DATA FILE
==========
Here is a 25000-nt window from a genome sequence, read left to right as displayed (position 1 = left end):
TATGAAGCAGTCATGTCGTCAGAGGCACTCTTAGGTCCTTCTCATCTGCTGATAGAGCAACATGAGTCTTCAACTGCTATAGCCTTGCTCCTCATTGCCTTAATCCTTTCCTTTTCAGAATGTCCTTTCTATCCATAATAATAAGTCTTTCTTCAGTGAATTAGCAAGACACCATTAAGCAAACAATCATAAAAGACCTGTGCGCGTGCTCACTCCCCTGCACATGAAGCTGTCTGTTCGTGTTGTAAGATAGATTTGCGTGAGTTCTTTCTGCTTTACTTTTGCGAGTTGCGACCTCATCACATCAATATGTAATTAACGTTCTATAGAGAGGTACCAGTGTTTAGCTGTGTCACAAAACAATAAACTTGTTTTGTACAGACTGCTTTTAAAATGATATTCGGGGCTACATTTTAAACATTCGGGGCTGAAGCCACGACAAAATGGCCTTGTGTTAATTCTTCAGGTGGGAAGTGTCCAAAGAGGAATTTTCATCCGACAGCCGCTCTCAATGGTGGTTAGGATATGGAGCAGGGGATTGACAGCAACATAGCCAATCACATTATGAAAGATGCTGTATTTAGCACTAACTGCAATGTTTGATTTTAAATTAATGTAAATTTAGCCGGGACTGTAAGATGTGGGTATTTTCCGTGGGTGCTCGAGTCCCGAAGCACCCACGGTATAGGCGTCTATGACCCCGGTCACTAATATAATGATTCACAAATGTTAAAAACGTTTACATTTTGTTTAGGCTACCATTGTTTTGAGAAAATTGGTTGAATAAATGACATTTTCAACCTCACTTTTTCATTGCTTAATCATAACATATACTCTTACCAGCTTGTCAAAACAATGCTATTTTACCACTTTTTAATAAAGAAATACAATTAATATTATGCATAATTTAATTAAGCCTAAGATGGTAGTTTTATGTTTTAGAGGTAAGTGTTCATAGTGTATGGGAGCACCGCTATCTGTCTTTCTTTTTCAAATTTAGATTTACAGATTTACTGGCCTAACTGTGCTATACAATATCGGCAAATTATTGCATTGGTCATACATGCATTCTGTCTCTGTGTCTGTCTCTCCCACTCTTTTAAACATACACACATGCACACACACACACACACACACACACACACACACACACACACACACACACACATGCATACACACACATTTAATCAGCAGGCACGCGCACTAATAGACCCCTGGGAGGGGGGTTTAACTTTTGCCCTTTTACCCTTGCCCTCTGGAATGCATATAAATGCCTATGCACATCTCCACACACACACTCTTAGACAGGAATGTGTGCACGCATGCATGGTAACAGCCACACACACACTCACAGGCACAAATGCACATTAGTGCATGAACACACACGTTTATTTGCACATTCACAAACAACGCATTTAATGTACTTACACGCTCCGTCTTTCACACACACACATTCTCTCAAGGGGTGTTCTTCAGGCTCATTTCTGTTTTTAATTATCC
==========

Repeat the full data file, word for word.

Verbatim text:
Here is a 25000-nt window from a genome sequence, read left to right as displayed (position 1 = left end):
TATGAAGCAGTCATGTCGTCAGAGGCACTCTTAGGTCCTTCTCATCTGCTGATAGAGCAACATGAGTCTTCAACTGCTATAGCCTTGCTCCTCATTGCCTTAATCCTTTCCTTTTCAGAATGTCCTTTCTATCCATAATAATAAGTCTTTCTTCAGTGAATTAGCAAGACACCATTAAGCAAACAATCATAAAAGACCTGTGCGCGTGCTCACTCCCCTGCACATGAAGCTGTCTGTTCGTGTTGTAAGATAGATTTGCGTGAGTTCTTTCTGCTTTACTTTTGCGAGTTGCGACCTCATCACATCAATATGTAATTAACGTTCTATAGAGAGGTACCAGTGTTTAGCTGTGTCACAAAACAATAAACTTGTTTTGTACAGACTGCTTTTAAAATGATATTCGGGGCTACATTTTAAACATTCGGGGCTGAAGCCACGACAAAATGGCCTTGTGTTAATTCTTCAGGTGGGAAGTGTCCAAAGAGGAATTTTCATCCGACAGCCGCTCTCAATGGTGGTTAGGATATGGAGCAGGGGATTGACAGCAACATAGCCAATCACATTATGAAAGATGCTGTATTTAGCACTAACTGCAATGTTTGATTTTAAATTAATGTAAATTTAGCCGGGACTGTAAGATGTGGGTATTTTCCGTGGGTGCTCGAGTCCCGAAGCACCCACGGTATAGGCGTCTATGACCCCGGTCACTAATATAATGATTCACAAATGTTAAAAACGTTTACATTTTGTTTAGGCTACCATTGTTTTGAGAAAATTGGTTGAATAAATGACATTTTCAACCTCACTTTTTCATTGCTTAATCATAACATATACTCTTACCAGCTTGTCAAAACAATGCTATTTTACCACTTTTTAATAAAGAAATACAATTAATATTATGCATAATTTAATTAAGCCTAAGATGGTAGTTTTATGTTTTAGAGGTAAGTGTTCATAGTGTATGGGAGCACCGCTATCTGTCTTTCTTTTTCAAATTTAGATTTACAGATTTACTGGCCTAACTGTGCTATACAATATCGGCAAATTATTGCATTGGTCATACATGCATTCTGTCTCTGTGTCTGTCTCTCCCACTCTTTTAAACATACACACATGCACACACACACACACACACACACACACACACACACACACACACACACACACATGCATACACACACATTTAATCAGCAGGCACGCGCACTAATAGACCCCTGGGAGGGGGGTTTAACTTTTGCCCTTTTACCCTTGCCCTCTGGAATGCATATAAATGCCTATGCACATCTCCACACACACACTCTTAGACAGGAATGTGTGCACGCATGCATGGTAACAGCCACACACACACTCACAGGCACAAATGCACATTAGTGCATGAACACACACGTTTATTTGCACATTCACAAACAACGCATTTAATGTACTTACACGCTCCGTCTTTCACACACACACATTCTCTCAAGGGGTGTTCTTCAGGCTCATTTCTGTTTTTAATTATCC